So it happened that early on in our journey I found myself intensely preoccupied not by tourist guilt, but by what I came to think of, indeed, as the great overstory and by what that story meant for me and for Laurel and for our children and our grandchildren and indeed for all the creatures of the Earth, now and in generations to come. The trees! The trees! Especially their absence. As our trip unfolded – except for the eastern shore of the Big Island, where everything was to come to a conclusion for me – trees were often in evidence to us mainly because they were not to be seen.
That was due in large measure, it appeared to me, not to historic human use or abuse – although we met signs of that, too – but because of horrendous volcanic eruptions over the years that had buried vast swaths of green regions throughout much of the island with black lava. Add to that the consistently sparse rainfall in many areas of the Big Island, and no wonder that the place appeared to us at times to be much more black or brown than green.
But I am getting ahead of myself. While the great overstory constantly hovered in my mind, I found myself much more consciously engaged those days with trivialities, as the world counts such things. With the city of Hilo itself, for example. A former sugarcane outpost, Hilo seemed to me to still be very much a working class town. Much of its coastline was replete with warehouses and loading docks and corner stores, notwithstanding obvious efforts that had been made to spruce it up with parks and to add upscale hotels.
At Hilo, fittingly, Laurel and I stayed for a day at a small, cheap hotel. Nearby, at a restaurant that appeared to be frequented mainly by locals, we enjoyed unusually spiced drinks before dinner – the one flavored with hibiscus, the other with jalapeno. The restaurant itself was perched on posts, in anticipation of the next tsunami. But never mind that kind of calamity, probably those posts wouldn’t help much, I concluded, when the next lava flow from an erupting Mauna Loa began relentlessly to flow. Had I therefore in that restaurant stumbled on to an historic insight? Was that perhaps the story of this region of Hawaii, if not all the islands, I wondered, a delectably flavored human world that was constantly vulnerable to historic disasters? And was that somehow my world, too?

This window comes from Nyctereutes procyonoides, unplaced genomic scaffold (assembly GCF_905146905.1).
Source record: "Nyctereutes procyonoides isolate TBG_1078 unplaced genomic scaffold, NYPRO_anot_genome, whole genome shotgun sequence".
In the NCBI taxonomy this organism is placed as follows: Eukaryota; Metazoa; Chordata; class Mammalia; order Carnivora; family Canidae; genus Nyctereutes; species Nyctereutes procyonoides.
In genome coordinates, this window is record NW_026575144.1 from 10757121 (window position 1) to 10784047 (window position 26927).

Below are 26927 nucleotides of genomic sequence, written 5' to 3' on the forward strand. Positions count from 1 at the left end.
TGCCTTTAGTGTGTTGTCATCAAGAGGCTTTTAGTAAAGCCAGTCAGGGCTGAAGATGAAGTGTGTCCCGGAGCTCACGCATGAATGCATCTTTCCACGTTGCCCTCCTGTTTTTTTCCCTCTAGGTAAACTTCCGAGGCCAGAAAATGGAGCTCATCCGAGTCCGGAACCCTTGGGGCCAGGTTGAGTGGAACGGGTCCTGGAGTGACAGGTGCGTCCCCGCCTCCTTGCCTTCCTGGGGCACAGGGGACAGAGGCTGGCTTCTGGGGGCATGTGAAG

The following day we left Hilo and drove for several hours along the arid northwest coast of the Big Island, many outcroppings of which were gargantuan, some of which was an enormous sloping flatland blanketed with what were, for us, alien lava fields. Those regions appeared to us to be akin to the surface of the moon, but thoroughly black and much more jagged. They were almost totally devoid of trees, often devoid even of grasses, even though they were thousands of years old.
At Kalua-Kona on the western coast, which was greener, thanks to more frequent rainfall, we stayed at a small house, which we had all to ourselves, maybe ten yards from the thundering waves at high tide. One day we watched as a wiry young man emerged from the scarcely visible house adjacent to ours, hidden by trees. He easily balanced himself on protruding lava rocks some yards out into the turbulent waters. He carried what turned out to be a sizeable white net, which he repeatedly cast over the waves. We wondered what he was fishing for. Notwithstanding his graceful movements, he didn’t seem to catch anything. Was that a parable for our times? No, I didn’t want to read too much into that simple story. Sometimes fishing is – just fishing.
Another day, as we were reading on the back porch, overlooking the waves, we heard the sound of what seemed to be an extraordinary wave crashing on the dark lava shoreline wall below us. On second glance, we discovered the source of that strange noise. It was a massive humpback whale, maybe a quarter-mile offshore, surfacing and then crashing back into the waters. On cue, a remarkably smaller whale calf surfaced and crashed into the waters with much less resounding thunder. That wonderful duet then repeated itself three more times. I felt at that moment that something of the Divine mystery of creation had just been disclosed to me, reminiscent of Job’s much more comprehensive experiences at the edge of his wilderness.